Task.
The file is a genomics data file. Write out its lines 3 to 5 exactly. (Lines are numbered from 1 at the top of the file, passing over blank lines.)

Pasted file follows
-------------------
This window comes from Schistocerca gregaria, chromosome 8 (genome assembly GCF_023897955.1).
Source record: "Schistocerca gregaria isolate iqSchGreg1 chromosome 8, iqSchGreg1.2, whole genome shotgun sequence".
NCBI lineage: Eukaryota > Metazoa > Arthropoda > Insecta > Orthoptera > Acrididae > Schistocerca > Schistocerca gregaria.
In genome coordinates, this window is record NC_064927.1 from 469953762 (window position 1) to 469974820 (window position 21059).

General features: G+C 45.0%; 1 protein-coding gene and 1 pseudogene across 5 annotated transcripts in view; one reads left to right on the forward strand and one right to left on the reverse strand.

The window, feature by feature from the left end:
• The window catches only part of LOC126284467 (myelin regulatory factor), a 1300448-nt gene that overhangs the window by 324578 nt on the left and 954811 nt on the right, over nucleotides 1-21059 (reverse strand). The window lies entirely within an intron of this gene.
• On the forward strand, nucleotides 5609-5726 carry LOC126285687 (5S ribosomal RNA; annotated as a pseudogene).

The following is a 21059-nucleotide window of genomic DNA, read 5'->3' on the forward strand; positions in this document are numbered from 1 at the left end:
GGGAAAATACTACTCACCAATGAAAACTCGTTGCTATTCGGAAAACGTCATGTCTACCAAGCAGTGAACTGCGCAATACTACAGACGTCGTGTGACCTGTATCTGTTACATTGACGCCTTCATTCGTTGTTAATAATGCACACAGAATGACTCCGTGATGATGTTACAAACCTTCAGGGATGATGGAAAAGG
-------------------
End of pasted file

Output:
NCBI lineage: Eukaryota > Metazoa > Arthropoda > Insecta > Orthoptera > Acrididae > Schistocerca > Schistocerca gregaria.
In genome coordinates, this window is record NC_064927.1 from 469953762 (window position 1) to 469974820 (window position 21059).

General features: G+C 45.0%; 1 protein-coding gene and 1 pseudogene across 5 annotated transcripts in view; one reads left to right on the forward strand and one right to left on the reverse strand.